Taylor Swift

Why Taylor Swift's 'Reputation' Is Her Best Album

Back in November 2017, Billboard celebrated Taylor Swift's singular pop catalog in the days leading up to the release of her sixth LP, Reputation, by asking five writers to argue for one of her five studio albums as her best. Now, before the release of her seventh album Lover, Billboard's Joe Lynch takes on Repuation itself, and how the album was misunderstood upon release but has since revealed itself to be her most mature, accomplished work to date. 

You don't really expect a Taylor Swift album to open with a fuzzy, fat bass line that nearly rumbles the teeth out of the back of your mouth. Which is why when her sixth album Reputation opened with the maximalist industrial pop of "…Ready For It?," casual listeners were confused, Swifties were challenged, and haters were given a bounty of fresh ammo.

And that was exactly what she wanted.

When Reputation arrived in 2017, the media was neck-deep in an exhausting thinkpiece war about what Taylor Swift meant to pop culture – and Twitter was aflame debating whether she was a saint or a snake. Realizing she could no longer choose to be excluded from these narratives, Swift did the next best thing: She owned them. Freedom's just another word for nothing left to lose, and by the time Reputation arrived, Swift was ready for real risks.

Why _______ Is the Best Taylor Swift Album: Taylor Swift (2006) Fearless (2008) | Speak Now (2010) Red (2012) | 1989 (2014)

Think she’s a treacherous viper? Taylor’s not arguing with you -- in fact, she’s hissing and poised to strike on lead single "Look What You Made Me Do." Wanna call her a fake? Turn your eyes to album opener “...Ready For It?” for proof, where she slithers into the skin of Goth Taylor, fresh from a trip to Hot Topic. As if to double down on accusations of inauthenticity, she morphs into Trap Taylor on the album's second track, "End Game." Not only did Swift rap, but she invited soft-rock torchbearer Ed Sheeran to spit next to one of the genre's guiding lights, Future. This wasn't just a creative risk -- it was Taylor giving harshest critics a hand-wrapped gift and daring them to come after her.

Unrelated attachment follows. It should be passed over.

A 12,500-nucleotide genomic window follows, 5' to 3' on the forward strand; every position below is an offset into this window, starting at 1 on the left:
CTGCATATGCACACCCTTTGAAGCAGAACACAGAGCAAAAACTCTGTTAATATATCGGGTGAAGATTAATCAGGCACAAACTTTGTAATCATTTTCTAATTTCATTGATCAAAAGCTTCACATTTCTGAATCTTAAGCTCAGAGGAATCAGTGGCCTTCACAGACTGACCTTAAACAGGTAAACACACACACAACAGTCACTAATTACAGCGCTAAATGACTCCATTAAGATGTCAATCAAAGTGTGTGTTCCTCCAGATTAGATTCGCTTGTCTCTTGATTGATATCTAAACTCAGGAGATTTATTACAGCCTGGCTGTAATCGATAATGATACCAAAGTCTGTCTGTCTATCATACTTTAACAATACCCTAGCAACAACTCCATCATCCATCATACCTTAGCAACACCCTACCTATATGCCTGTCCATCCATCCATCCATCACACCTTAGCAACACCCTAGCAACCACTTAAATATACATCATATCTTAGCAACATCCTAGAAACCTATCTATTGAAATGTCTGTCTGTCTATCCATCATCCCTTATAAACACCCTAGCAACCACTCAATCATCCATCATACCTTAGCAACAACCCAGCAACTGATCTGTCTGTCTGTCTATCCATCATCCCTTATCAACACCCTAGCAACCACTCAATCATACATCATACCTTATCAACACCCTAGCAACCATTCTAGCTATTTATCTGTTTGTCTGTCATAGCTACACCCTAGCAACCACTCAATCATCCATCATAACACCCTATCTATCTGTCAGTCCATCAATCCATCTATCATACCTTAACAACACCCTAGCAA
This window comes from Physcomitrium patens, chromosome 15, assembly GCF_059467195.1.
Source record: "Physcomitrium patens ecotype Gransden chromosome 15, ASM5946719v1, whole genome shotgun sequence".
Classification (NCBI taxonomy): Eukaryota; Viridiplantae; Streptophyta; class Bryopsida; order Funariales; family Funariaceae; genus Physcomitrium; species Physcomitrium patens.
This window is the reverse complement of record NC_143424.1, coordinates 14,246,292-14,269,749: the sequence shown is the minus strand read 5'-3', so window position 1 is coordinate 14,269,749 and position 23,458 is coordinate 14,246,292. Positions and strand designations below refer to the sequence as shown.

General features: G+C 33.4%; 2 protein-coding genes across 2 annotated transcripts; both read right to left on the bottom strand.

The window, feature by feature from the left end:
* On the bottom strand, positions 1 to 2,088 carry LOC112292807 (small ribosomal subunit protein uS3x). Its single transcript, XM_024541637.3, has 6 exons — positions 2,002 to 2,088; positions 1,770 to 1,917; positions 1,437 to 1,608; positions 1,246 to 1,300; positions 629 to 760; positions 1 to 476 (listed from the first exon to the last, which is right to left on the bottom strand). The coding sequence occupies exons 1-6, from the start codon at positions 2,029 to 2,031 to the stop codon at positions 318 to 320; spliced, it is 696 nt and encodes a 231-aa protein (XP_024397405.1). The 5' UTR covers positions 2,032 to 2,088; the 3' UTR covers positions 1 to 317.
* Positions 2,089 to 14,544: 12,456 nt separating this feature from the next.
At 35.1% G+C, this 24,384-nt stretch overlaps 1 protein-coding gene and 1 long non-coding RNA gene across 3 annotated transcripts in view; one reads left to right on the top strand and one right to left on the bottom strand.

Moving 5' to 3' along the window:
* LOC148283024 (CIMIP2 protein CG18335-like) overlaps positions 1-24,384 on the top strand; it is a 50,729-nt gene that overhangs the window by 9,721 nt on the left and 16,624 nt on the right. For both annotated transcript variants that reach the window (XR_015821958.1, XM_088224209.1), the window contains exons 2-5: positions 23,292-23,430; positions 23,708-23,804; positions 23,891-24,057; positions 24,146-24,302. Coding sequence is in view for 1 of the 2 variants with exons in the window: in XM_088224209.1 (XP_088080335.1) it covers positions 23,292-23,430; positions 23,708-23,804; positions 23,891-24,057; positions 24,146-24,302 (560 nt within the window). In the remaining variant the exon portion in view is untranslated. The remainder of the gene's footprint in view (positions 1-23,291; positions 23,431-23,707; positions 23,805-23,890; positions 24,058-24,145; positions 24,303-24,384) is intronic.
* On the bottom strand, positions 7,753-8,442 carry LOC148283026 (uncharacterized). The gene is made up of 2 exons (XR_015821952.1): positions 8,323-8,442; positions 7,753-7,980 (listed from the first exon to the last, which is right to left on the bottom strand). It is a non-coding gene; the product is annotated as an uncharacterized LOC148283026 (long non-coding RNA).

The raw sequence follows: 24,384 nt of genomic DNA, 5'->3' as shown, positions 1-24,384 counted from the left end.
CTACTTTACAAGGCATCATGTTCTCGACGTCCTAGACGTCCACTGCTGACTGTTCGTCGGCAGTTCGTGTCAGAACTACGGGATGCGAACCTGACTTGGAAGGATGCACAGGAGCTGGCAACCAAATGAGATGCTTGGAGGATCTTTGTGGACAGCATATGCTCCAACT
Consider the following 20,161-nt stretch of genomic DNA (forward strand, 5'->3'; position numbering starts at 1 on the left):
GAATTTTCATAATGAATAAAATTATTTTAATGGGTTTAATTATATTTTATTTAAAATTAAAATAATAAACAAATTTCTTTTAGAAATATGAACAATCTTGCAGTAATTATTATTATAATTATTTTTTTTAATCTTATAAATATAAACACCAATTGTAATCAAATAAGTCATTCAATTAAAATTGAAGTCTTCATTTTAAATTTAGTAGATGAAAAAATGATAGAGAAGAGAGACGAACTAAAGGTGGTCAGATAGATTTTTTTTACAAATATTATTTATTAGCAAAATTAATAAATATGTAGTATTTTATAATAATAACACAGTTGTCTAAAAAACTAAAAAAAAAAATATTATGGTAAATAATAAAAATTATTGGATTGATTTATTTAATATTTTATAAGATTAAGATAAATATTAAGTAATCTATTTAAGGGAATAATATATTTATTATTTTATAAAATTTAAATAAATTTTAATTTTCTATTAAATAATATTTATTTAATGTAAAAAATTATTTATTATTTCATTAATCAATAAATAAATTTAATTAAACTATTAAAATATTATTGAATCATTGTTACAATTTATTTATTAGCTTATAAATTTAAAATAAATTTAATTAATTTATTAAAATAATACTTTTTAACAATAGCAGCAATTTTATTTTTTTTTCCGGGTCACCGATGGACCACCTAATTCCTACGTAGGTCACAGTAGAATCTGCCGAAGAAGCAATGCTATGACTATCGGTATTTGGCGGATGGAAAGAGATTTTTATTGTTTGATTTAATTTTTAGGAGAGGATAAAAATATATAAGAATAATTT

Of course, if Reputation had been one stylistic detour after another, it would leave you with whiplash. In truth, the album openers are sonic red herrings -- the Old Taylor wasn't quite as dead as she'd tell us on that lead single. Most of Reputation caters in reflective synth-pop that isn't a far cry from 1989: the lilting "Delicate," the coyly seductive "Dress" and the playful "Gorgeous" are far more representative of the overall LP. And while the tone is darker, the machine-precise hooks and indelible choruses from 1989 and Red return on Reputation, too. Are the peaks quite as high? If we’re talking karaoke sing-alongs and wedding dancefloors, no -- the best cuts on those two K.O. Reputation's highlights. But while those albums are fixated on love and loss, Reputation sinks its teeth into something far more interesting: the thrill and purpose of an artist hellbent on freeing their mind from the expectations of others.